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"Another cause which at present greatly impedes the settling of this Country is the present standing order of Survey for Townships situated on Navigable Rivers & Lakes; by that order of Survey there are so many reserves made that only two Farm Lots can be granted in the front, two in the second, and twelve in the third concession, a Plan of Survey in its nature so injurious to new settlers that none will consent to settle in the back consession, and leave so large a quantity of Wood Land in their front, through which they would, at a greater expense and labor than new Settlers can bear, have to make roads
This very great Inconvenience and obstruction to Settling of the Country I have above twelve months past pointed out to the Land Board of Hesse; In my survey this spring I laid out four Townships, two on each side of River La Franche, in the manner directed by said plan of survey but such as have applied for Land they will not go into the back consessions to settle while there is so much waste and unoccupied Land in front. I did at the same time mark the fronts of each of these Townships into such Farm Lots as is directed by said order of Survey, so that the Land Board might at any time grant them, when they were vested with authority to deviate from the present order of Survey. In the Townships surveyed on River La Franche I found twenty eight Families settled in front some with very considerable Improvments, should the present order of survey be carried into effect there, it will remove every one of them from these Improvments" As to the Reserves of Land made at River Canard and the Huron Church for the use of the Huron Indians and others (see my Plan of Survey transmitted to the survey General's office by last winter's express] I have but little to say, only that I am fully pursauded the Reserves when made were intended for that use and no other, nor have I as yet heard of any intention of their being applied to any other use, but how far such reserves may or may not be injurious to the settlement of the part of the Country the Inspector General of Indian Affairs can best tell, as he has last summer enquired very minutely into these matters; The Reserve at the Huron Church is of no manner of consequence being only a barren sandy Plain; That at River Canard is for reasons very valuable, and ould a village or Town be established in its vicinity (at Isle Bois Banck) that reserve will prove very Injurious to the Interests of the Inhabitants, those already settled there complain much of what they suffer in the loss of Cattle and Hogs by the Indians at present settled on the Reserve; there are but Two or three Families who live there constantly, but many more resort there during the summer season for the purpose of raising Indian Corn & Beans; the Chief (Dewentatee) who lived there and had the greatest claim on those lands died about two months past a circumstance which I think will be an Inducement to the others to move from thence, The Land am of opinion might be well provided for at River Chenail Ecarté near the entrance of River St Clair on the North Easterly shore of Lake St Claire, a situation where they can have little or no intercourse with the White Inhabitants; There is no land in this country that would get Inhabited so soon as the Reserve at River Canard was it not for the great Resort of Indians to that place during the Summer Season, a circumstance ever unfavorable to New Settlers in the vicinity of such a place.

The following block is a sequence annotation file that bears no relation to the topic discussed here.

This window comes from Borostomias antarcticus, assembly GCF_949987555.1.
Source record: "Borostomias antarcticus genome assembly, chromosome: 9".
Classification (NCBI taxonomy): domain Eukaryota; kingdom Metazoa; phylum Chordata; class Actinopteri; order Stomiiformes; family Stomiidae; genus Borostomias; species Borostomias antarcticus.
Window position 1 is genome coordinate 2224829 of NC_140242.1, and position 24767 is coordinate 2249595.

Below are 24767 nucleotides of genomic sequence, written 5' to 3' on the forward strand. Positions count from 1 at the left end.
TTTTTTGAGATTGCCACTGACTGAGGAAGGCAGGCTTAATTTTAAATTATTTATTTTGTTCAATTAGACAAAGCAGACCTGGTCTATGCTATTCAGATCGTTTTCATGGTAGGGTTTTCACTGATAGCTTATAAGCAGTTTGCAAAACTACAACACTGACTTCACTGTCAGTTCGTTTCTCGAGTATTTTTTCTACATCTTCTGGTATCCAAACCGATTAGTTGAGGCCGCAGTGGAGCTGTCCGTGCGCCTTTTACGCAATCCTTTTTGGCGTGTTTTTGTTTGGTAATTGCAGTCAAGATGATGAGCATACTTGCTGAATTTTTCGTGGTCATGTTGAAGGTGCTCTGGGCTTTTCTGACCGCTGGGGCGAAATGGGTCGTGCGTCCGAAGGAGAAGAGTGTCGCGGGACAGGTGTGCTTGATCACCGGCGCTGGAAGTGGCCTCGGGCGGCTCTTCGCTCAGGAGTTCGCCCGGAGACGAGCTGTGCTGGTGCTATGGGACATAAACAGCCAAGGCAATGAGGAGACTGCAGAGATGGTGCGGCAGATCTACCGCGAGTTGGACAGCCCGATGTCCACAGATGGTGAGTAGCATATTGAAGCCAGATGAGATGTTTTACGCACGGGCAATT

By my survey of this Country sent down last Winter the Land Committee will please observe that all the land fronting on the Easterly side of the Streight is thickly inhabited from the North Boundary of the Reserve at River Canard as far up as above Peach Island in Lake St Clair, many
of these Inhabitants have by their joint petitions presented to the Land Board on the 22nd, ult., prayed for the 2nd, 3rd & 4th concessions in their respective Rears setting forth that if they could not have this granted the want of Wood and Hay would oblige them to Abandon their front lots. In consequence of which I did on the 25th ult, by Order of the Land Board take a cursory Survey of their respective Farms from the North Boundary of the Reserve at River Canards upwards to near Maisonville's Mill, and find there is little or no wood Land in that space until near the rear of the 2nd Concession, being a distance of near Eighty Arpents back from their front being formerly a plain, it seems rather hard to cut them off from wood, but if they are put into possession of the 3rd and 4th Concessions in their Rears will not in many years be settled; for these people with very little exception, having once obtained their grants will clear no more land yearly than just what they require for fuel, having more Land Clear in the 1st & 2nd Concessions than they will occupy; this with the want of Public Roads will prevent English Farmers from ever settling in the Rear of the Petitioners should their request be granted; from River Canard upward I do not find one yard left for a Public Road to lead to the back Concessions each person passing through his own Lot. The opening of Roads at this Place at proper distances from each other is an object that requires immediate attention, as it may be the means of inducing English Farmers to settle back here sooner than go a great distance up River La Franche, besides it will be a great means of strengthening this frontier which at present is inhabited only by Canadians."
The recommendations of the Boards, were however usually upheld by the Council, as against the suggestions of the Deputy Surveyors.
Early Surveys and Plans.
Belonging to this period are the eight surveys given on the following pages :
1. The Huron Reserve and Malden.